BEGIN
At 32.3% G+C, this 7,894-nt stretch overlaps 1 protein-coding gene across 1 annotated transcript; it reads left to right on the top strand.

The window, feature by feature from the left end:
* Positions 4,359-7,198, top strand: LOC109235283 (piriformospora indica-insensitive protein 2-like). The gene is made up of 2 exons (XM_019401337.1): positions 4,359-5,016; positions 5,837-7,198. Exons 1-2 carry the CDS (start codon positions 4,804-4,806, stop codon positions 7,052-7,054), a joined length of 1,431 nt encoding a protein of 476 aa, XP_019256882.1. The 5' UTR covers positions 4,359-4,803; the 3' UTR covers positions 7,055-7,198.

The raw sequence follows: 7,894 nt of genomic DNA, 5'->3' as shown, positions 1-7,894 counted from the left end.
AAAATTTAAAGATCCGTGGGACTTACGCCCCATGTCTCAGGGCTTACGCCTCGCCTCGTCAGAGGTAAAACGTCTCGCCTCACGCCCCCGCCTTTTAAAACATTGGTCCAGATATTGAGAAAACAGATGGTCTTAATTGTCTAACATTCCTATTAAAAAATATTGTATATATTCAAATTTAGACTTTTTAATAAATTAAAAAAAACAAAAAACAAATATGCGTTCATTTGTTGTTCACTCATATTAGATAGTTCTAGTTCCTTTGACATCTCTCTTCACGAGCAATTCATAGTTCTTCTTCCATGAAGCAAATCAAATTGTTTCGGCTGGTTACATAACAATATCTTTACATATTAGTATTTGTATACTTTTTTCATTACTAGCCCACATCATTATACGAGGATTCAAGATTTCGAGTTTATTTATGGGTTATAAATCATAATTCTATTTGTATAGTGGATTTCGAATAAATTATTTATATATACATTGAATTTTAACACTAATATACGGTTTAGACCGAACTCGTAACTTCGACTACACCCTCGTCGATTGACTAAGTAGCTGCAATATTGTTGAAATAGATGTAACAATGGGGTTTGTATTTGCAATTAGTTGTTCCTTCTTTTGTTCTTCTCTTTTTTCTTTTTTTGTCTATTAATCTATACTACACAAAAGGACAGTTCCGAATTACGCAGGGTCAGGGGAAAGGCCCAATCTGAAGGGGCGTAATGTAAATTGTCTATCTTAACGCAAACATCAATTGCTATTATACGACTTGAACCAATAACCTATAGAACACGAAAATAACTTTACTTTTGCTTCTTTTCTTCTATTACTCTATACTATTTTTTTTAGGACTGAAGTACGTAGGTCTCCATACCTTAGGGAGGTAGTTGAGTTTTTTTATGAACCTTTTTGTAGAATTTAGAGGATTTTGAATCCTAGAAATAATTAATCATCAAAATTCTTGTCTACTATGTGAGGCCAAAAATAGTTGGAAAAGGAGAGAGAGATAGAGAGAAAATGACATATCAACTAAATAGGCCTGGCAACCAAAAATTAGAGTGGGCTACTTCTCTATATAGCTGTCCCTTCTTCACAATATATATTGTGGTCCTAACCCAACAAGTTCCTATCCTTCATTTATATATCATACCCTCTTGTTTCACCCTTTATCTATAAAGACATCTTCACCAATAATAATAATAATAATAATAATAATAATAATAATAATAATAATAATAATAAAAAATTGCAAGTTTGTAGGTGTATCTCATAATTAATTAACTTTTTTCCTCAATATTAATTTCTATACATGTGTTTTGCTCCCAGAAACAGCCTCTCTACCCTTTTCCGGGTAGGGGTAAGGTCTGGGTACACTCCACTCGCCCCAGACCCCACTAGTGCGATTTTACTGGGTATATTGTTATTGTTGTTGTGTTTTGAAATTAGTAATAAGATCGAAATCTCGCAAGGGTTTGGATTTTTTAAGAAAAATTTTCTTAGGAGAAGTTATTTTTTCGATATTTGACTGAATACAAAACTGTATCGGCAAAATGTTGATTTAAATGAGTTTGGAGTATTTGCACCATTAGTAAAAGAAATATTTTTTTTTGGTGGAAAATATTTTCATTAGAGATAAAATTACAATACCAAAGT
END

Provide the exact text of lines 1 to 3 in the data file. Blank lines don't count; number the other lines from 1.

At 32.3% G+C, this 7,894-nt stretch overlaps 1 protein-coding gene across 1 annotated transcript; it reads left to right on the top strand.

The window, feature by feature from the left end:
* Positions 4,359-7,198, top strand: LOC109235283 (piriformospora indica-insensitive protein 2-like). The gene is made up of 2 exons (XM_019401337.1): positions 4,359-5,016; positions 5,837-7,198. Exons 1-2 carry the CDS (start codon positions 4,804-4,806, stop codon positions 7,052-7,054), a joined length of 1,431 nt encoding a protein of 476 aa, XP_019256882.1. The 5' UTR covers positions 4,359-4,803; the 3' UTR covers positions 7,055-7,198.